Sir Alfred James Munnings, P.R.A., R.W.S. (British, 1878-1959)
Property from the Collection of Montgomery “Montie” H.W. Ritchie
Sir Alfred James Munnings, P.R.A., R.W.S. (British, 1878-1959)

My Horse 'Anarchist'

Sir Alfred James Munnings, P.R.A., R.W.S. (British, 1878-1959)
My Horse 'Anarchist'
signed 'A. J. Munnings' (lower left)
oil on panel
20 x 24 in. (50.8 x 61 cm.)
Painted at Withypool, circa mid 1940s.
with The Leicester Galleries, London, before 1947.
Mrs. C. Birkbeck, acquired from the above, November 1947.
with W. Boswell and Son, Norwich.
A. J. Munnings, The Finish, Bungay, 1952, pp. 71-72.
London, Leicester Galleries, "The English scene": horses, racing, landscapes, and studies by Sir Alfred James Munnings P.R.A., Oct.-Nov., 1947, p. 8, no. 82.

Lot Essay

Munnings begins his memoir with a chapter devoted to horses, giving them credit for his success. 'I want to start with horses. Although they have given me much trouble and many sleepless nights, they have been my supporters, friends – my destiny, in fact. Looking back at my life, interwoven with theirs… I hope I have learned something of their ways…I have never ceased trying to understand them…[They are] friends which have helped to place me where I now stand.' (An Artist’s Life, Bungay 1950, page 14).
Munnings had been totally enamored with horses from an early age so it is obvious that he should have painted them as subject matter. Not only did he excel at capturing a good likeness, for which he could command a healthy sum even as a young boy, his knowledge of horses went beyond mere equine form. Munnings understood his subjects and could transcribe their character onto canvas.
Munnings describes Anarchist as the best ride he ever rode and 'a bold, clever, unassuming and well-mannered horse, with a calm outlook on life' (ibid, 1950, page 13). Two years later, Munnings recalls how the details of painting this present portrait of his favorite horse as well as the qualities that he successfully captured. 'Anarchist…beautifully fit and clipped and all, mane water-brushed is fetched out in a bridle and led to the wine-coloured garage doors; a hay net is hung in front of him. He is placed square alongside the doors, his quarters coming against the door of the first box…I am sheltered from any wind by the horse-rugs on the line; I am hidden from view of passers-by in the road by a stripped blanket, and I start. It is difficult to place a horse on his feet as ever… I go for the attitude…I paint him looking at me, a three-quarters side view, almost side, seeing into his chest…He continually turns his head all alert and listening, towards where I stand…that fine alert expression, the bright, healthy eye..The clipped out colour. What modeling! Solid and hard.'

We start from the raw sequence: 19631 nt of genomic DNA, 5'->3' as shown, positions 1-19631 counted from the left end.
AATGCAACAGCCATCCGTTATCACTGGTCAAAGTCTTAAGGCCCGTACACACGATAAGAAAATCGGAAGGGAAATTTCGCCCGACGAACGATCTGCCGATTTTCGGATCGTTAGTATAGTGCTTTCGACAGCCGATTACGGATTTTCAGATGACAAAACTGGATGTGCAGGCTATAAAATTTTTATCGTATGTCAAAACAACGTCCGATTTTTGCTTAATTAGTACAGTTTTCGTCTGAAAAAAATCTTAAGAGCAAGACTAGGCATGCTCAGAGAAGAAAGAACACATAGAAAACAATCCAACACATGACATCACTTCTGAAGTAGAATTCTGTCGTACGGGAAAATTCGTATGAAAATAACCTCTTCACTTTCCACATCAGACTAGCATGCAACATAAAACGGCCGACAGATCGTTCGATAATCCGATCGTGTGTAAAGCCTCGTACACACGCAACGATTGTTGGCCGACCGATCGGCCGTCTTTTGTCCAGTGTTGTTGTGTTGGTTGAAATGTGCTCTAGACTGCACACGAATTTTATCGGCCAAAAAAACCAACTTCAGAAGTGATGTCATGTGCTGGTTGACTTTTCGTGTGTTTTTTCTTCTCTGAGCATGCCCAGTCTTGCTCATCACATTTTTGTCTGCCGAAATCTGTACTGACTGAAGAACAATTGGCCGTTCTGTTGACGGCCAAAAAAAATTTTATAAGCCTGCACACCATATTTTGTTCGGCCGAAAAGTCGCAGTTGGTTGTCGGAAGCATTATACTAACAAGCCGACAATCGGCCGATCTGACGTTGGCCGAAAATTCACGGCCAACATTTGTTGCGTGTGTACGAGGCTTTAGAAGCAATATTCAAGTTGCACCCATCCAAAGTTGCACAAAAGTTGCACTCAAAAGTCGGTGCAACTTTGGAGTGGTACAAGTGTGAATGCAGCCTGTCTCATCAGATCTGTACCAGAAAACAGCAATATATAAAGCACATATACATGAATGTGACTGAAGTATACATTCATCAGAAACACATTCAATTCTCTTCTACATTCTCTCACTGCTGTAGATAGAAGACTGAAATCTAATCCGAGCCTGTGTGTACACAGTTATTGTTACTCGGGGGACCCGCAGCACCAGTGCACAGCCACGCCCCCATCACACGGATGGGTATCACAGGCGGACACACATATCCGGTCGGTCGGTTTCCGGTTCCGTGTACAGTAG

The young boy is one of three Delaney brothers that Munnings took under his wing and cared for. In return, they frequently acted as grooms. Munnings liked this composition and he repeated a similar scene with another of the Delaney brothers. This second version is illustrated in An Artist’s Life, opposite page 16 and was exhibited in New York at Wildenstein gallery in 1983, no. 82.
We are grateful to Lorian Peralta-Ramos for confirming the authenticity of this work, which will be included in her forthcoming Sir Alfred Munnings catalogue raisonné, and for contributing the catalogue note.

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